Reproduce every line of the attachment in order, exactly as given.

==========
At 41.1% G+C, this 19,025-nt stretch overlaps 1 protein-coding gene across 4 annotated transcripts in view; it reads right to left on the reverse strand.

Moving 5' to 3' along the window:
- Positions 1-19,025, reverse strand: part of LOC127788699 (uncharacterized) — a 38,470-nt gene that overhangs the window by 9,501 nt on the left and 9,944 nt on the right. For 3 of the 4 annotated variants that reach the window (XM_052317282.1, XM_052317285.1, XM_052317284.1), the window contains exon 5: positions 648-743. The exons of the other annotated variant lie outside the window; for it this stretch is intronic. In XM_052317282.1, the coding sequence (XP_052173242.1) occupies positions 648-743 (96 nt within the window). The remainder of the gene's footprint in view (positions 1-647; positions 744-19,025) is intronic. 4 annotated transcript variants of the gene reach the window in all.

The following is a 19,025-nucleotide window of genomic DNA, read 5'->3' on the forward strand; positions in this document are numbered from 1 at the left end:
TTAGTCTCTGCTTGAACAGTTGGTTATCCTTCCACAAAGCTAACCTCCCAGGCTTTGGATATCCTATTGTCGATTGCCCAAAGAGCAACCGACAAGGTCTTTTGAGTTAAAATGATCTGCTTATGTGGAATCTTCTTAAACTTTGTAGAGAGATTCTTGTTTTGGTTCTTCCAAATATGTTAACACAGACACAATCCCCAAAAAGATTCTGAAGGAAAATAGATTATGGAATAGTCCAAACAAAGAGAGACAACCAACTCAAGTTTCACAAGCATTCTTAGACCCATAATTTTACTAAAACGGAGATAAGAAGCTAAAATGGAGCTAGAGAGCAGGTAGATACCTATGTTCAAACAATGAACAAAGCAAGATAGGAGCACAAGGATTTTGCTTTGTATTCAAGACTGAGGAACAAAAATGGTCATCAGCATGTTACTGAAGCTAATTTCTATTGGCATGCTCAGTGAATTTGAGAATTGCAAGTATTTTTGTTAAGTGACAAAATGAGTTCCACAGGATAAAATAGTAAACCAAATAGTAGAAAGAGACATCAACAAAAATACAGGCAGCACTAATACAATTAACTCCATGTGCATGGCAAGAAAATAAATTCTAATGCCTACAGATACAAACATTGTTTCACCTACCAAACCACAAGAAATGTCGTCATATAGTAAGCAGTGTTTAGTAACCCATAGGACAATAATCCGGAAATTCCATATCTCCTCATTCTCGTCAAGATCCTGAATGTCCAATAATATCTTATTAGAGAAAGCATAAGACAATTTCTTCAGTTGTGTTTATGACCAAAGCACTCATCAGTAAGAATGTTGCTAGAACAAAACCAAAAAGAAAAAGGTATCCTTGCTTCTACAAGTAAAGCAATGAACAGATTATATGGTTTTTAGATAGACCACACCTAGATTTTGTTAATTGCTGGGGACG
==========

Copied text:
At 41.1% G+C, this 19,025-nt stretch overlaps 1 protein-coding gene across 4 annotated transcripts in view; it reads right to left on the reverse strand.

Moving 5' to 3' along the window:
- Positions 1-19,025, reverse strand: part of LOC127788699 (uncharacterized) — a 38,470-nt gene that overhangs the window by 9,501 nt on the left and 9,944 nt on the right. For 3 of the 4 annotated variants that reach the window (XM_052317282.1, XM_052317285.1, XM_052317284.1), the window contains exon 5: positions 648-743. The exons of the other annotated variant lie outside the window; for it this stretch is intronic. In XM_052317282.1, the coding sequence (XP_052173242.1) occupies positions 648-743 (96 nt within the window). The remainder of the gene's footprint in view (positions 1-647; positions 744-19,025) is intronic. 4 annotated transcript variants of the gene reach the window in all.

The following is a 19,025-nucleotide window of genomic DNA, read 5'->3' on the forward strand; positions in this document are numbered from 1 at the left end:
TTAGTCTCTGCTTGAACAGTTGGTTATCCTTCCACAAAGCTAACCTCCCAGGCTTTGGATATCCTATTGTCGATTGCCCAAAGAGCAACCGACAAGGTCTTTTGAGTTAAAATGATCTGCTTATGTGGAATCTTCTTAAACTTTGTAGAGAGATTCTTGTTTTGGTTCTTCCAAATATGTTAACACAGACACAATCCCCAAAAAGATTCTGAAGGAAAATAGATTATGGAATAGTCCAAACAAAGAGAGACAACCAACTCAAGTTTCACAAGCATTCTTAGACCCATAATTTTACTAAAACGGAGATAAGAAGCTAAAATGGAGCTAGAGAGCAGGTAGATACCTATGTTCAAACAATGAACAAAGCAAGATAGGAGCACAAGGATTTTGCTTTGTATTCAAGACTGAGGAACAAAAATGGTCATCAGCATGTTACTGAAGCTAATTTCTATTGGCATGCTCAGTGAATTTGAGAATTGCAAGTATTTTTGTTAAGTGACAAAATGAGTTCCACAGGATAAAATAGTAAACCAAATAGTAGAAAGAGACATCAACAAAAATACAGGCAGCACTAATACAATTAACTCCATGTGCATGGCAAGAAAATAAATTCTAATGCCTACAGATACAAACATTGTTTCACCTACCAAACCACAAGAAATGTCGTCATATAGTAAGCAGTGTTTAGTAACCCATAGGACAATAATCCGGAAATTCCATATCTCCTCATTCTCGTCAAGATCCTGAATGTCCAATAATATCTTATTAGAGAAAGCATAAGACAATTTCTTCAGTTGTGTTTATGACCAAAGCACTCATCAGTAAGAATGTTGCTAGAACAAAACCAAAAAGAAAAAGGTATCCTTGCTTCTACAAGTAAAGCAATGAACAGATTATATGGTTTTTAGATAGACCACACCTAGATTTTGTTAATTGCTGGGGACG